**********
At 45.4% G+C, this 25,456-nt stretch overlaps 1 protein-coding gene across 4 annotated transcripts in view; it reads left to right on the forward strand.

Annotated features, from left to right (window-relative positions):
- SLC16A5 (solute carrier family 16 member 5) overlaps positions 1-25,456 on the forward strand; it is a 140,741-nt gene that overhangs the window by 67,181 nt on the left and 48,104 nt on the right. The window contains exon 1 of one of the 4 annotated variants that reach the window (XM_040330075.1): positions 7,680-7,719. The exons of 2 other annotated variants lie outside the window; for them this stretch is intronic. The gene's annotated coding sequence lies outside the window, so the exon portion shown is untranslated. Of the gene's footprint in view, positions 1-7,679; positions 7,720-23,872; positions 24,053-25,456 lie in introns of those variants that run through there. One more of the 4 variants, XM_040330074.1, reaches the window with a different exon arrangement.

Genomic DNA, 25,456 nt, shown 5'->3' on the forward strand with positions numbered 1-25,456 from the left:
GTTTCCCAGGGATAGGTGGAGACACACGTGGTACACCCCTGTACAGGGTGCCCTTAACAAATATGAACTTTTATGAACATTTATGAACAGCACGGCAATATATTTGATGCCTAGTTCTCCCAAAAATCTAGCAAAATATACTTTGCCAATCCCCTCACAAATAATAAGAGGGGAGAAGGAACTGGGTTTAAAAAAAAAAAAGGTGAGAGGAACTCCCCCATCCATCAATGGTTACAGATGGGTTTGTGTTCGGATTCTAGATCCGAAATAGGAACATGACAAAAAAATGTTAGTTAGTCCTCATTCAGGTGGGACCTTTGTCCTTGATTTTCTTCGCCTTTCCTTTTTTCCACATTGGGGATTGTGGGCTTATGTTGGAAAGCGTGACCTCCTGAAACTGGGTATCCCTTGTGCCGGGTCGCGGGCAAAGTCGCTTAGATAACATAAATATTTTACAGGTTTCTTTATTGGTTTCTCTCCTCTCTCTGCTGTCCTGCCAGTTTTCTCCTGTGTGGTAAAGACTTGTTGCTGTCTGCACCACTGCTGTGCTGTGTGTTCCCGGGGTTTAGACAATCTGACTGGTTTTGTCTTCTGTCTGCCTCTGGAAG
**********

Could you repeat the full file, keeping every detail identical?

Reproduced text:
At 45.4% G+C, this 25,456-nt stretch overlaps 1 protein-coding gene across 4 annotated transcripts in view; it reads left to right on the forward strand.

Annotated features, from left to right (window-relative positions):
- SLC16A5 (solute carrier family 16 member 5) overlaps positions 1-25,456 on the forward strand; it is a 140,741-nt gene that overhangs the window by 67,181 nt on the left and 48,104 nt on the right. The window contains exon 1 of one of the 4 annotated variants that reach the window (XM_040330075.1): positions 7,680-7,719. The exons of 2 other annotated variants lie outside the window; for them this stretch is intronic. The gene's annotated coding sequence lies outside the window, so the exon portion shown is untranslated. Of the gene's footprint in view, positions 1-7,679; positions 7,720-23,872; positions 24,053-25,456 lie in introns of those variants that run through there. One more of the 4 variants, XM_040330074.1, reaches the window with a different exon arrangement.

Genomic DNA, 25,456 nt, shown 5'->3' on the forward strand with positions numbered 1-25,456 from the left:
GTTTCCCAGGGATAGGTGGAGACACACGTGGTACACCCCTGTACAGGGTGCCCTTAACAAATATGAACTTTTATGAACATTTATGAACAGCACGGCAATATATTTGATGCCTAGTTCTCCCAAAAATCTAGCAAAATATACTTTGCCAATCCCCTCACAAATAATAAGAGGGGAGAAGGAACTGGGTTTAAAAAAAAAAAAGGTGAGAGGAACTCCCCCATCCATCAATGGTTACAGATGGGTTTGTGTTCGGATTCTAGATCCGAAATAGGAACATGACAAAAAAATGTTAGTTAGTCCTCATTCAGGTGGGACCTTTGTCCTTGATTTTCTTCGCCTTTCCTTTTTTCCACATTGGGGATTGTGGGCTTATGTTGGAAAGCGTGACCTCCTGAAACTGGGTATCCCTTGTGCCGGGTCGCGGGCAAAGTCGCTTAGATAACATAAATATTTTACAGGTTTCTTTATTGGTTTCTCTCCTCTCTCTGCTGTCCTGCCAGTTTTCTCCTGTGTGGTAAAGACTTGTTGCTGTCTGCACCACTGCTGTGCTGTGTGTTCCCGGGGTTTAGACAATCTGACTGGTTTTGTCTTCTGTCTGCCTCTGGAAG